Voters go to the polls on 7 March in a regional election in the southern state of Carinthia with Haider's party, the far-right Freedom Party (FPOe), trailing the opposition Socialists.
The charismatic Haider, who has infuriated left wing politicians right across the continent, knows he must triumph if he is to cling on to the last vestiges of his once solid political powerbase in the country.
A survey published this week showed if a vote were to be held tomorrow only 32% of people would vote for the FPOe, which would make it a clear loser behind the Socialist party (SPOe), with 39%.
With support at rock-bottom nationwide, even his supporters wonder if he can bounce back this time.
Yet, opponents would be unwise to discount a comeback by the smooth and charismatic Haider, an accomplished political strategist who swept onto the Austrian political stage in October 1999 when the FPOe entered government with the Conservatives (OeVP), a pact denounced by the Socialists as a "deal with the devil".
"I am sure we can win this," Haider told journalists in Carinthia's main city Klagenfurt on Friday.
If he does, it will be a remarkable come-back for the controversial politician who although not officially leader of the FPOe, is the power behind the anti-Europe, anti-immigrant party.
The high-water mark in his fortunes came in 1999 when in national elections he won 27% of the vote which catapulted him into the number two spot in Wolfgang Schuessel's conservative coalition administration.
Haider is seen as power behind
the anti-immigrant party
The political marriage of a mainstream conservative party with an extremist xenophobic group provoked an outraged reaction in many quarters of the European Union which went as far as to impose sanctions on Vienna.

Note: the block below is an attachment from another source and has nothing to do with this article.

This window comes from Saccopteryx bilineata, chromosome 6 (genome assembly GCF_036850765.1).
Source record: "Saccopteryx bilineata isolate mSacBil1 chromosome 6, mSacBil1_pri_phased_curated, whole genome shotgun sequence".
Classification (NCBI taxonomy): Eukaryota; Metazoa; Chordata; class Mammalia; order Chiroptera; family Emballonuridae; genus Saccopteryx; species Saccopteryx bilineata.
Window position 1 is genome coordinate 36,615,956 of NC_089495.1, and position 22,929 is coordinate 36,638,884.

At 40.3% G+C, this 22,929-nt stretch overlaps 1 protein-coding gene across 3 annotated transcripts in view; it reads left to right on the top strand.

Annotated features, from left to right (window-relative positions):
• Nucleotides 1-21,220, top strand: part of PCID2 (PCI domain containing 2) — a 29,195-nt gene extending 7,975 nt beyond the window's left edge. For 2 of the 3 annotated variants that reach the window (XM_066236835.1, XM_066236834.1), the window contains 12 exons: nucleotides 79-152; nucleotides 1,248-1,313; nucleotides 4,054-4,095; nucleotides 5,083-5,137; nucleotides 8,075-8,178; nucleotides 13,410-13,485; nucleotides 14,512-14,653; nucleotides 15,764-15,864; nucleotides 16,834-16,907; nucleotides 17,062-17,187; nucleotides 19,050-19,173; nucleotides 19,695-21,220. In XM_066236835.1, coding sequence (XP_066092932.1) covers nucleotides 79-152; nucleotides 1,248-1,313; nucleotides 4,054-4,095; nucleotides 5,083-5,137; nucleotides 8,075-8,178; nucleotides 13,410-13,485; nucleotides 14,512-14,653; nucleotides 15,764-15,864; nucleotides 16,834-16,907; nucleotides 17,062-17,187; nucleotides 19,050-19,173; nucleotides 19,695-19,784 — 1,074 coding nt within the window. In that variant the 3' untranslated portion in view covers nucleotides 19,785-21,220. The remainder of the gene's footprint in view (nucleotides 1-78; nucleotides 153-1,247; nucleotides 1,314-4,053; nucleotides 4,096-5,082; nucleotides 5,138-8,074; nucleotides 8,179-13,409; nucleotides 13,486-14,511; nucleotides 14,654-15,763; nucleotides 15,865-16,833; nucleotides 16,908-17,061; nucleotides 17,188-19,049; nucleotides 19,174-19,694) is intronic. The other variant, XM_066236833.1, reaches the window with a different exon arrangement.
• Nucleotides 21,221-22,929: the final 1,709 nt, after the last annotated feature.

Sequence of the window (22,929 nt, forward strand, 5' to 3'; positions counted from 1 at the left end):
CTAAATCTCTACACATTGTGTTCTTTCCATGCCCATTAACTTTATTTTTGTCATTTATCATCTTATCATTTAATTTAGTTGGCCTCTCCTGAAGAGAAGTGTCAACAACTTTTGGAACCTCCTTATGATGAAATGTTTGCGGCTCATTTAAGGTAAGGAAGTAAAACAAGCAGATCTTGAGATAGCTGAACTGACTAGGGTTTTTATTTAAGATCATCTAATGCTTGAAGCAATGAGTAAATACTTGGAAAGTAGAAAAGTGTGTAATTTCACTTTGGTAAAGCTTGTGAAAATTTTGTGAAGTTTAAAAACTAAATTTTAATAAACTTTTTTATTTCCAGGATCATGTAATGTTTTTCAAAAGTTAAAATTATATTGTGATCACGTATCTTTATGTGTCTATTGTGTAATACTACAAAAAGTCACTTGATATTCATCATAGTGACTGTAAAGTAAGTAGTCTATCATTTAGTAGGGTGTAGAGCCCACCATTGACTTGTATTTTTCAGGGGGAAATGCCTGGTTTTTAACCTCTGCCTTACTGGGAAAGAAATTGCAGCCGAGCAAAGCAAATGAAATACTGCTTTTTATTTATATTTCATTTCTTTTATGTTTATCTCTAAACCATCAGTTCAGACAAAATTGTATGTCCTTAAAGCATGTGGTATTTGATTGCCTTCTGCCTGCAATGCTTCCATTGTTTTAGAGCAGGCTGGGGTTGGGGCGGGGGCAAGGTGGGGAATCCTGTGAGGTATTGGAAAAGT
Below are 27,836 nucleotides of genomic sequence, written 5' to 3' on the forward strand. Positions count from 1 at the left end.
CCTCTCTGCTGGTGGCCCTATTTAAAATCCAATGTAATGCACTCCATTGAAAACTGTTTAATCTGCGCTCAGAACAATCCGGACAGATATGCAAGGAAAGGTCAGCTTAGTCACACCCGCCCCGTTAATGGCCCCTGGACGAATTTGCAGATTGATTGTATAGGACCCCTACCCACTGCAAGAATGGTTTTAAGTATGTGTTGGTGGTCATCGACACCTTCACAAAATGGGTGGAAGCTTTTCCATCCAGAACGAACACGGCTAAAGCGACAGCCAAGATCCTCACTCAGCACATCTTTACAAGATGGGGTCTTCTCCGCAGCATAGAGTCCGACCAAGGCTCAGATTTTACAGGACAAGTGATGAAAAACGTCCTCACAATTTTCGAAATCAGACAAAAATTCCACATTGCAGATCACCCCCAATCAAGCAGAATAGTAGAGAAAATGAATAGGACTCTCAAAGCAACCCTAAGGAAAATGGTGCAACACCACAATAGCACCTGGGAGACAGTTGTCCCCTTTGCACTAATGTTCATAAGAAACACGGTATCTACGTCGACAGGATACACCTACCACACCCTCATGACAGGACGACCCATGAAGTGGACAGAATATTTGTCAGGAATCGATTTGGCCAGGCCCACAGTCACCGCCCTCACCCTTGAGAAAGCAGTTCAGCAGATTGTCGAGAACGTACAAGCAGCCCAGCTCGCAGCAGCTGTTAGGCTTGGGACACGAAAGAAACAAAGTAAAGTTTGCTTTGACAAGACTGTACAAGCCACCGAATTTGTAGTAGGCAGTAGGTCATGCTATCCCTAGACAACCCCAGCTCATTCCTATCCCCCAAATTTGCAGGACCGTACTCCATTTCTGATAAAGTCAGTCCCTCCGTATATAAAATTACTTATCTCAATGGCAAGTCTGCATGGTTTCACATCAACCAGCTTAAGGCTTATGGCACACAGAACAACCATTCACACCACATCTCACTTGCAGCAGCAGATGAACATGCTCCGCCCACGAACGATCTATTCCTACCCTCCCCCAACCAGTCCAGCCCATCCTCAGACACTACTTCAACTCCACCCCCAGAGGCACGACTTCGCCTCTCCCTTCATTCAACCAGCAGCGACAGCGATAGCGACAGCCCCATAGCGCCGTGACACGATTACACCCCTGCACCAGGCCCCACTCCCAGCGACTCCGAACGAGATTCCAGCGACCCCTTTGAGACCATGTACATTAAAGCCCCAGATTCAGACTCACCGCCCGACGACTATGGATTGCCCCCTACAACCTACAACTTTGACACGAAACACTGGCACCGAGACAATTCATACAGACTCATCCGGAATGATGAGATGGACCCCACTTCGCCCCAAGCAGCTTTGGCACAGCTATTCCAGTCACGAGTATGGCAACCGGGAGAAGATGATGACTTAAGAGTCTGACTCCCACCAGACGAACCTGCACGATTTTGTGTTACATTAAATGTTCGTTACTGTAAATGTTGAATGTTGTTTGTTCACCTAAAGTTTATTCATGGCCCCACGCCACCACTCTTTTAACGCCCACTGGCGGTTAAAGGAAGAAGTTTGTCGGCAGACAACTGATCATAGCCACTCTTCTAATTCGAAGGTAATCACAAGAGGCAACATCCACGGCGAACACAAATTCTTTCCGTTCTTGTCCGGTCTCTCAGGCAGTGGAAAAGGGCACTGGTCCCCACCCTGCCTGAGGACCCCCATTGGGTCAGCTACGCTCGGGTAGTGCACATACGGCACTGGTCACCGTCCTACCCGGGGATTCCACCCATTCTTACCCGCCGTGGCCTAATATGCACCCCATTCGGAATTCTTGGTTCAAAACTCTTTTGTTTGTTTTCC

But Haider's bubble was soon to burst and gradual disillusionment among the FPOe's supporters resulted in the collapse of support which is now hovering at about the 10% mark. The most serious defeats came in September 2003 when the party saw its support fall by more than half into single digits in Tyrol and Upper Austria.
Now, he is no longer leader of his party.
Haider is not afraid of being called a populist. Slim and svelte, looking younger than his 54 years in a smart blue suit and red-and-white tie (the colours of Austria) he cultivates the man-in-the-street image.
"If it means being a democrat and close to the people, there is nothing to be ashamed of," he said.
"I would be hard-pressed to choose between the two (Bush and Saddam). Both have acted at odds with international law, committed human rights abuses...the one has the good luck to lead a superpower ... while the other was just a poor dictator"
Freedom Party (FPOe)
He refuses, however, to be compared with the extreme-right National Front leader in France, Jean Marie le Pen. "I am not a copy of anyone," he said, adding he was just an Austrian wanting to reform his country.
Haider's reputation for controversial outbursts has been both a boon and a burden. In 1991 he lost his job as governor of Carinthia after praising what he called the "correct employment policy of the Third Reich."
On Friday the talk was more prosaic, of developing the local economy and transport projects to improve links with neighbouring Italy.
The super-fit Austrian said he stood by comments he made back in December when he said that morally there was little difference between US President George Bush and ousted Iraqi leader Saddam Hussein.
"I would be hard-pressed to choose between the two. Both have acted at odds with international law, committed human rights abuses," he said.
"The one has the good luck to lead a superpower ... while the other was just a poor dictator," he said.
Asked about the difference between Bush, an elected president and the former dictator Saddam, Haider replied: "Hitler too arrived in power democratically," in 1933.
The old firebrand image looks likely to stick with him for many years to come, through the good times and the bad.